After a broad introduction to synesthesia this week, it prompted me to think about color and specifically why people have a preference for a certain color or colors. Why does my favorite color happen to be red? Everyone has a difference preference for colors, which is interesting and unique. We choose colors when we choose clothes, a car, a notebook, and a water bottle; basically color is taken into consideration for almost everything we buy! We pick most things based on colors we like so why is this? There isn’t really a rational influence to our decisions other than the color evokes an emotional and physiological response in us. Ultimately we decide what colors we like because of what we associate them with and the meaning that accompanies them.
In 2007, a study was conducted by Ai Yoto to investigate the physiological effects of color stimuli on the brain. They measured the effects of color in terms of blood pressure and electroencephalogram results when subjects would look at a sheet of paper that was either red, green, or blue in a random order. Additionally, they incorporated a questionnaire to assess psychological effects. The colors showed distinctly different effects on the alpha and theta bandwidth within the EEG. The questionnaire indicated significant differences between red and blue conditions. Blue elicited a stronger arousal than red did as expressed by the results of the mean power of the alpha band in the attenuation coefficient. The bandwidth measured by the EEG showed larger values while the subjects looked at red paper. They concluded that red possibly elicited an anxiety state and therefore caused a higher level of brain activity in the areas of perception and attention as opposed to the color blue. The red paper’s effect to activate the central cortical region with regard to perception and attention was more distinguishable than the biological activating effect of blue in the study (Yoto, A et. al., 2007).
Another study conducted in 2000 by Thomas Madden, Kelly Hewett and Martin Roth looked at the impact of color cross culturally and how this correlated with meanings and preferences. Through their research they explored these preferences and meanings from respondents of eight countries who evaluated ten colors. The respondents rated the colors with an association of meaning and how much they liked the color and what color combinations they preferred. Their results showed that the colors blue, green, and white were all rated fairly high across countries and shared similar meanings. Black and red also received high liking ratings but their meanings varied. When relating this to consumers, it shows that in many parts of the world consumers have similarities in color liking and color meaning associations. They associate red with Coca-Cola, blue with IBM, and green and white with Canada Dry ginger ale. The differences across nationalities would explain the image perception of the brands and companies due to their regional location and presence of the brand. It is important to take color into account and their results suggest that color can be a valuable, controllable marketing variable for managing image standardization (Madden et al., 2000).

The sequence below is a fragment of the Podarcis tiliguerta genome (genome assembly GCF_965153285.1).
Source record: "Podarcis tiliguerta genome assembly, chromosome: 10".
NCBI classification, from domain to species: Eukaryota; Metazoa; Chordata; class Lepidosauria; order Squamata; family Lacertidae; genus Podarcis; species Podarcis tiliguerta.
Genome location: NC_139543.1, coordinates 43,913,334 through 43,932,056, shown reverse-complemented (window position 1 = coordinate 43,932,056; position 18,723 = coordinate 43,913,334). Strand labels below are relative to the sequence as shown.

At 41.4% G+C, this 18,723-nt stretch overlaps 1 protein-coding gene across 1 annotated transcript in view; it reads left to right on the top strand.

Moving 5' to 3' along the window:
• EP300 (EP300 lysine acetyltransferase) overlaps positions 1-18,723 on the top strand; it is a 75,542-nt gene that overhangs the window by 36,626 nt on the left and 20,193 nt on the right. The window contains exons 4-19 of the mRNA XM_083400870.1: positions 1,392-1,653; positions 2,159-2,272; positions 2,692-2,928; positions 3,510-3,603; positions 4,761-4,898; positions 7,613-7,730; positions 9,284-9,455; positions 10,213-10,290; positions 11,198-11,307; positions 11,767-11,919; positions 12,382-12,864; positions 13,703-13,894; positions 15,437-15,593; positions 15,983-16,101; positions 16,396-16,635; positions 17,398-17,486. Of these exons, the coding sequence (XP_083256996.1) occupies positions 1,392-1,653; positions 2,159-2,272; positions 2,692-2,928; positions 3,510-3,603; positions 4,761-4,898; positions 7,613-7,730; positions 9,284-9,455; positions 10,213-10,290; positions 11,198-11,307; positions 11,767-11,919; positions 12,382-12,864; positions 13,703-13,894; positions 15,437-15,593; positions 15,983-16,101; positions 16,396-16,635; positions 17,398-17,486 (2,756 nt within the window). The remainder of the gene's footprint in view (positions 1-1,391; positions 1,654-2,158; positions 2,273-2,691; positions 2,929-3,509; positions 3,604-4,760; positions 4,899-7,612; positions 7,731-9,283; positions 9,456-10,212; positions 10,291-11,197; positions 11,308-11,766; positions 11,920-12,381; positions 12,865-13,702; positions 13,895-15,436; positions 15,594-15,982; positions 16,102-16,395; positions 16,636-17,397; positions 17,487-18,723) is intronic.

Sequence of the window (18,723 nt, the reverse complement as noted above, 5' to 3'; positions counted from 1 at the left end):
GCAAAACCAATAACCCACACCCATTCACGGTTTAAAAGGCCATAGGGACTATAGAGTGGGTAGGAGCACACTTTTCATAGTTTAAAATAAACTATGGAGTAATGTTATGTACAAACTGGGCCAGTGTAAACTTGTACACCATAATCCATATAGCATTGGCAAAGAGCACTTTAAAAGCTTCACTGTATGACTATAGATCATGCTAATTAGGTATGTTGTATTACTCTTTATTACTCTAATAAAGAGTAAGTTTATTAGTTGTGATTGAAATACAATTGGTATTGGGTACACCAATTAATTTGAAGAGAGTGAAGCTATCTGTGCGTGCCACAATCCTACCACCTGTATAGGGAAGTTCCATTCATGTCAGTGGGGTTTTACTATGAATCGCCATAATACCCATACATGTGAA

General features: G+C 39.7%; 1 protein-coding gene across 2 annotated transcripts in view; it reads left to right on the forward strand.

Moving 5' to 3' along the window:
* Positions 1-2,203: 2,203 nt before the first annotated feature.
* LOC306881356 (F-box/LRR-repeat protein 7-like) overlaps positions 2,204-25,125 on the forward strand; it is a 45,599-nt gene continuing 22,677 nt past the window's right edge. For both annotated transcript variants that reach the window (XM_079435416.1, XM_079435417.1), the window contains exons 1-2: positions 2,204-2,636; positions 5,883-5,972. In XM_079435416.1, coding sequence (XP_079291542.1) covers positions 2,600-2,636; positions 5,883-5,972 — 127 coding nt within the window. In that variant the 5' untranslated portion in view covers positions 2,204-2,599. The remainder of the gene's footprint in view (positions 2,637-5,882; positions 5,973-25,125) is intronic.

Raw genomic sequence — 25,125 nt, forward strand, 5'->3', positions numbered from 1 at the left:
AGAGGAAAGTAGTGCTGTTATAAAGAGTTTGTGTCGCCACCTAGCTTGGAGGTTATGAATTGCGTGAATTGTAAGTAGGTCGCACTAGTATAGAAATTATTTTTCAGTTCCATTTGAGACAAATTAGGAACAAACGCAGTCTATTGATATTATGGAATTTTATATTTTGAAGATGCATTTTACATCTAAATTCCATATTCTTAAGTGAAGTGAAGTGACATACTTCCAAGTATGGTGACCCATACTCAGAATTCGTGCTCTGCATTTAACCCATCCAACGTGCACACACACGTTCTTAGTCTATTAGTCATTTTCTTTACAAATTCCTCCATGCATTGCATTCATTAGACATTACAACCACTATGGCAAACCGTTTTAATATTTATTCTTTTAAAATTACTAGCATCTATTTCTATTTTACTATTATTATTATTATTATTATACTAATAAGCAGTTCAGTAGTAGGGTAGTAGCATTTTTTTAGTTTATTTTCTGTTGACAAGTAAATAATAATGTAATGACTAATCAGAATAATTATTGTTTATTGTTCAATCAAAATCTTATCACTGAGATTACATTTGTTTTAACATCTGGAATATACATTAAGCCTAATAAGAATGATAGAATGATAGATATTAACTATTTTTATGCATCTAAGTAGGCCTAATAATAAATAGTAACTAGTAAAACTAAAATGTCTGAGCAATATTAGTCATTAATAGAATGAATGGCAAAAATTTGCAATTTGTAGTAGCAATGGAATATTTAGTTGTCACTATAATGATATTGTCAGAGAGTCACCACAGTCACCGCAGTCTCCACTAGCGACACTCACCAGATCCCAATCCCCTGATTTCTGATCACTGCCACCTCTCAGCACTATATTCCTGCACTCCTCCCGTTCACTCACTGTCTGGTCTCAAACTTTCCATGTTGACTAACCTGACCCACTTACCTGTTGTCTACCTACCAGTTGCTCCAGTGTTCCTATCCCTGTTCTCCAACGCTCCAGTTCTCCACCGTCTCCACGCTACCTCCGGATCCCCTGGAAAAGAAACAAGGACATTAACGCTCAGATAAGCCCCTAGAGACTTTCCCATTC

These studies help to show that color does evoke a physiological arousal within us and can show that we have specific preferences and associations for color. We choose certain brands because we have learned to associate them with a color and a meaning due to our environment and society.
Madden, T. J., Hewett, K., & Roth, M. S. (2000). Managing images in different cultures: A cross-national study of color meanings and preferences. Journal of International Marketing, 8(4), 90-107.
Yoto, A., Katsuura, T., Iwanaga, K., & Shimomura, Y. (2007). Effects of object color stimuli on human brain activities in perception and attention referred to EEG alpha band response. Journal of Physiological Anthropology, 26(3), 373-379.